“While some strains of the Enlightenment were hostile to religious belief and attempted to pit science against religion, Protestant theologians in Europe (and later in the United States) attempted to find ways to reconcile their religious beliefs with the Enlightenment commitment to science. These efforts gained momentum in the nineteenth century and continue on to the present day.” (18)
For conservatives, liberal rationalism is often seen as existing in direct conflict with the “enchanted” emphasis on miracles and daily interventions by the divine in human affairs. This claim is echoed in numerous recent scholars’ rejections of Weberian “disenchantment.”
Traditionalism both “re-enchants” and translates far-right concepts into the broader public sphere by way what Ruth Wodak calls “discursive provocation” (115). As Roger Griffin has noted with his explication of the New Right in Europe, by appealing to neoliberal values that seek to recognize and celebrate difference, “it is evident that illiberal, biologically racist ideas concerning the organic relationship between people and soil and notions of ethnic purity have been translated into the sanitized discourse of culture and identity” (51).
This speaks to a possible two-pronged approach to understanding the far-right. On the one hand, we have Alumkal’s excellent analysis of paranoia among the Christian Right, in which attacks on science are selective: “Christian Right leaders will attack a scientific theory when they think it violates one of their strongly held beliefs” (12). When it comes to climate change, “They accuse environmentalists of idolatrous worship of the Earth. Meanwhile, they worship at the altar of free market capitalism” (191). So, attending to “paranoid” arguments may be one step.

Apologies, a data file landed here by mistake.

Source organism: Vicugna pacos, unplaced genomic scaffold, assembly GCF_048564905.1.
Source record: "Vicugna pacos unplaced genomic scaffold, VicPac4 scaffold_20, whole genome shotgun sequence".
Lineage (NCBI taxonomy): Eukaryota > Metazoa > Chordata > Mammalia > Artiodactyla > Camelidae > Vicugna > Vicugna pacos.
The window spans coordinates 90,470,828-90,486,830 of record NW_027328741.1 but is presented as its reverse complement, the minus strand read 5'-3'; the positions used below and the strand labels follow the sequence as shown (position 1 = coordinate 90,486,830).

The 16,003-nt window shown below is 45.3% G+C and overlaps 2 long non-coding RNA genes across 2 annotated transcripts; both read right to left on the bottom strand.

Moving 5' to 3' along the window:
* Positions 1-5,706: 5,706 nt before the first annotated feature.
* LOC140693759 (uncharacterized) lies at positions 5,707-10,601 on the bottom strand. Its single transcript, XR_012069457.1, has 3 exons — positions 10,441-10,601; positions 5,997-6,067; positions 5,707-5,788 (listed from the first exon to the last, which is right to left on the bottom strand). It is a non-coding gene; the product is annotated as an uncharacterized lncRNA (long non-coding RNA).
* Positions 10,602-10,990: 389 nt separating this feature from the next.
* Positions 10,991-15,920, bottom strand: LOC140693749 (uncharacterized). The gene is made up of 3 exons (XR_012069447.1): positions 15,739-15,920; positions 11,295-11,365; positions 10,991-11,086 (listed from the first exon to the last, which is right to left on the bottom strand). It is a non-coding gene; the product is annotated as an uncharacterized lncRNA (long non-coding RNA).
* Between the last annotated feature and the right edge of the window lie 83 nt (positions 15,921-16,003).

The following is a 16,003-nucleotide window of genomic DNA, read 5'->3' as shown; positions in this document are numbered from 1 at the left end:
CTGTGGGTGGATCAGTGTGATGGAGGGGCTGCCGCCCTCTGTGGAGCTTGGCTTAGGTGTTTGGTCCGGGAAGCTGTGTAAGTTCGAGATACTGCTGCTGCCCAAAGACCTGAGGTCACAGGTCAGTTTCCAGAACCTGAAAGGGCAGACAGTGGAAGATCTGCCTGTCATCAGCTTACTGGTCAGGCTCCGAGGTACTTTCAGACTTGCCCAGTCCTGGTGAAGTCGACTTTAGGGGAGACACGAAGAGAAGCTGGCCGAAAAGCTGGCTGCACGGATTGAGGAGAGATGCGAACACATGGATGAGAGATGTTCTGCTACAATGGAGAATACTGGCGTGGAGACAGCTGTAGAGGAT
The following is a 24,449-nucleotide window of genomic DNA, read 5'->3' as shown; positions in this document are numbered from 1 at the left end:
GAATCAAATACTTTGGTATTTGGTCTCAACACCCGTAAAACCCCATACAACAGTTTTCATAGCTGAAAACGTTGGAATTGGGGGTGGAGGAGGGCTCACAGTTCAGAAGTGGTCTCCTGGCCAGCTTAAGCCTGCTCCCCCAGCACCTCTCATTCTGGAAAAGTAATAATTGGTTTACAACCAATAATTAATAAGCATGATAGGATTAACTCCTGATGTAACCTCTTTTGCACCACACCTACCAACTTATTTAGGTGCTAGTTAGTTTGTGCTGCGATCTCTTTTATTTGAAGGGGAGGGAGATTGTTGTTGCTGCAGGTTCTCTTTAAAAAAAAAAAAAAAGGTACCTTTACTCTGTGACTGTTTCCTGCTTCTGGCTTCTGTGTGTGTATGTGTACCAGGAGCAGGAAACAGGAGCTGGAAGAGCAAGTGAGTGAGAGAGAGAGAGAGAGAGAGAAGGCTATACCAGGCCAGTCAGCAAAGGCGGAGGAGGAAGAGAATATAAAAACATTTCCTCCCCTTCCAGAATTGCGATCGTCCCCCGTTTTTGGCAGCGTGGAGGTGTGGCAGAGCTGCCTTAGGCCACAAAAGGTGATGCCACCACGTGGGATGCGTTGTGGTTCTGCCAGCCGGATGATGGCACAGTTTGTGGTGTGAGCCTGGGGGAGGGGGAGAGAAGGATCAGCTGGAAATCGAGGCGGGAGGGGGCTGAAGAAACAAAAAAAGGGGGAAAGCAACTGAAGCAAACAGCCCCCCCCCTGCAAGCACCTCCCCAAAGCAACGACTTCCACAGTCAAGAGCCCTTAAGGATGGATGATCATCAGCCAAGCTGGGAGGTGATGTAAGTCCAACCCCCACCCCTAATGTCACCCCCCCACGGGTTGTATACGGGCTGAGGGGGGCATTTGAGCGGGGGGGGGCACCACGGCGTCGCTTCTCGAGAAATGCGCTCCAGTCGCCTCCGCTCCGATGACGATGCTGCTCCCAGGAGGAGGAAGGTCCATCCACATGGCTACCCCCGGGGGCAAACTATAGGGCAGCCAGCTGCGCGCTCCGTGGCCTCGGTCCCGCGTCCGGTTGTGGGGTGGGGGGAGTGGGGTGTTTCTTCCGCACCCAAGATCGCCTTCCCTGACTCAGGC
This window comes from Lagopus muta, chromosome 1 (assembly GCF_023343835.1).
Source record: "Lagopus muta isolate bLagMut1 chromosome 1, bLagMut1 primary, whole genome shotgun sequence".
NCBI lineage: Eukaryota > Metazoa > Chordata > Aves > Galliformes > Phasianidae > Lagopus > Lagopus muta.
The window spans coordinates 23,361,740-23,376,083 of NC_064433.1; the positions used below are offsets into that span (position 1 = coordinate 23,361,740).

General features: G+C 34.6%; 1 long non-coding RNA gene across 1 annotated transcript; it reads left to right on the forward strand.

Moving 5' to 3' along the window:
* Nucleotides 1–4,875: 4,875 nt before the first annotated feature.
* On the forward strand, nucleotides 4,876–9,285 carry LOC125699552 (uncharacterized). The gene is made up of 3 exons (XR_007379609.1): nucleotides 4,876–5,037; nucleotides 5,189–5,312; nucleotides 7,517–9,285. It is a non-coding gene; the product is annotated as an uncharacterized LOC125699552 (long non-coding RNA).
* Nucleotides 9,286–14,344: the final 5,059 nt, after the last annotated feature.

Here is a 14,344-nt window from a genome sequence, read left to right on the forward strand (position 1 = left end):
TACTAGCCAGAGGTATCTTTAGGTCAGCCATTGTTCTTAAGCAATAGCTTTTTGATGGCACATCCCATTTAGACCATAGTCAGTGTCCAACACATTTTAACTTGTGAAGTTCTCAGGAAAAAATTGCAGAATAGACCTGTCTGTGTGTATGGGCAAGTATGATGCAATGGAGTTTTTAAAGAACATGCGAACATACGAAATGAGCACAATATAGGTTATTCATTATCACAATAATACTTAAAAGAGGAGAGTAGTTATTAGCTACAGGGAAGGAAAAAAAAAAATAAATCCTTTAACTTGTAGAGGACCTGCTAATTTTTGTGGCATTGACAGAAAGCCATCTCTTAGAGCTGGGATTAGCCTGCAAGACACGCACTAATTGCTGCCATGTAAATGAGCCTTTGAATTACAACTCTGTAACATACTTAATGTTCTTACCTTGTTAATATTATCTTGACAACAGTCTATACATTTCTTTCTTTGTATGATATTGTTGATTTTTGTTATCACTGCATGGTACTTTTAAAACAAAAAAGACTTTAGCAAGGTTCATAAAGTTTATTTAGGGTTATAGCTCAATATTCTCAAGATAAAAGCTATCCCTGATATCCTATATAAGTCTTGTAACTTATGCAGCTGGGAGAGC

The other prong would attend to the concerns about “doublespeak” and the attempts to “translate” far-right concerns into public discourse through appeals to traditionally liberal language. Perhaps one of the most famous appeals comes from Jürgen Habermas’s call for to “translate” theological concepts into secular language (52). The far right seems to employ this tactic quite well.
Attending to Alastair Roberts’ appeal to Psalm 8 and “God’s gracious providential establishment of human dominion for the good of his creation” and Cole’s claim that conservative political claims invoke “core values [which] are not theologically-grounded,” leads us to the necessity to parse out theological ambiguities related to anthropocentricism. These would efforts include a recognition of humans outside of our respective faith traditions, as included among an exalted view of “creaturely status.”